54. cardiovascular response to resuscitation with anaerobically stored blood

Department: Bioengineering
Faculty Advisor(s): Pedro J. Cabrales Arevalo

Primary Student
Name: Alexander Thomas Williams
Email: atwillia@ucsd.edu
Phone: 858-534-8197
Grad Year: 2018

Hemorrhage severely decreases oxygen delivery due to decreased myocardial contractility and a sudden drop in hemoglobin (Hb). Physicians respond to hemorrhage by infusing large volumes of stored red blood cells (RBCs) to both restore blood volume as well as Hb concentration. Conventionally stored RBCs are susceptible to both biochemical and mechanical changes that decrease their ability to effectively deliver oxygen to tissues. However, when cells are stored in anaerobic conditions (Hb saturation <10%) or anaerobic and hypercapnic conditions (Hb sat <10%, CO2 5%), this biochemical and mechanical deterioration is reduced. Sprauge-Dawley rats were used to show that 24-hour recovery of anaerobically stored RBCs was significantly higher than conventionally stored RBCs. Additionally, Sprauge-Dawley rats were hemorrhaged and resuscitated with either 1-week-old or 3-week-old blood stored conventionally, anaerobically, or anaerobically with hypercapnia. Cardiac function was assessed during shock and resuscitation using a miniaturized pressure-volume catheter in the left ventricle. Studies indicate that anaerobic storage of blood could improve clinical outcomes.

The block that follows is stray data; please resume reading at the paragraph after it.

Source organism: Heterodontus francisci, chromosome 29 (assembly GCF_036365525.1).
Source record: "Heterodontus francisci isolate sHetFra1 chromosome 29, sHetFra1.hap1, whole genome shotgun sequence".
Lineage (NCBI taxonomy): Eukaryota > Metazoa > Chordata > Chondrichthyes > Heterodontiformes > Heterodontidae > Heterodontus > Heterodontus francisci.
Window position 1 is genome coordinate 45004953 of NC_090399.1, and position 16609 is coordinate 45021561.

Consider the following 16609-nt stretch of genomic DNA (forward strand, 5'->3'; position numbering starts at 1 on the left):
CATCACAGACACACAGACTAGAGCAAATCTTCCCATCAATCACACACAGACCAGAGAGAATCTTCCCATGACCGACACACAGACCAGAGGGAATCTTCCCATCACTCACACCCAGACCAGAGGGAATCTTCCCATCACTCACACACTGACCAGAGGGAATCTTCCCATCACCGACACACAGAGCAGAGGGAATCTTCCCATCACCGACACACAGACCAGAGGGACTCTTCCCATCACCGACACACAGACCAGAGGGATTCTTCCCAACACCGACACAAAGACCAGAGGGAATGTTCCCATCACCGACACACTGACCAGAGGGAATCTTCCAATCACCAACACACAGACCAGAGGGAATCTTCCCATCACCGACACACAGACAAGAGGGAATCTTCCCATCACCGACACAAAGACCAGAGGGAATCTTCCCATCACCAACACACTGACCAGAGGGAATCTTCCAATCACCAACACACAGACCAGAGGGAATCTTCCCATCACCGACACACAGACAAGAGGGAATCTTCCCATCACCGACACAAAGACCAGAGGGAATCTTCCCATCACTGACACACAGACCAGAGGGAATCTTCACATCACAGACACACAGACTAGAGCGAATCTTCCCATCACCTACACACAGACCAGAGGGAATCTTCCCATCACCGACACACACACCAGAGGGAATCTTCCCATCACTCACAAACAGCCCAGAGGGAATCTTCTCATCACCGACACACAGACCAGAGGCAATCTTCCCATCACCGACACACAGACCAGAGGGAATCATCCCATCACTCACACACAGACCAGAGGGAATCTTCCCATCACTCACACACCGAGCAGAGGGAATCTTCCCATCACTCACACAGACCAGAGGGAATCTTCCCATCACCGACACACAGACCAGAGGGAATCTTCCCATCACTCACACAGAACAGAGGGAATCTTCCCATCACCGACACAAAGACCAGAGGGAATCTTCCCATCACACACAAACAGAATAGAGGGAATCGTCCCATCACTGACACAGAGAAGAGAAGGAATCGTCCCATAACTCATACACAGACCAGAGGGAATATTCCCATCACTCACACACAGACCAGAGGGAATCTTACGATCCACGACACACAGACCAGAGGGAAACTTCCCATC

Industry Application Area(s)
Life Sciences/Medical Devices & Instruments

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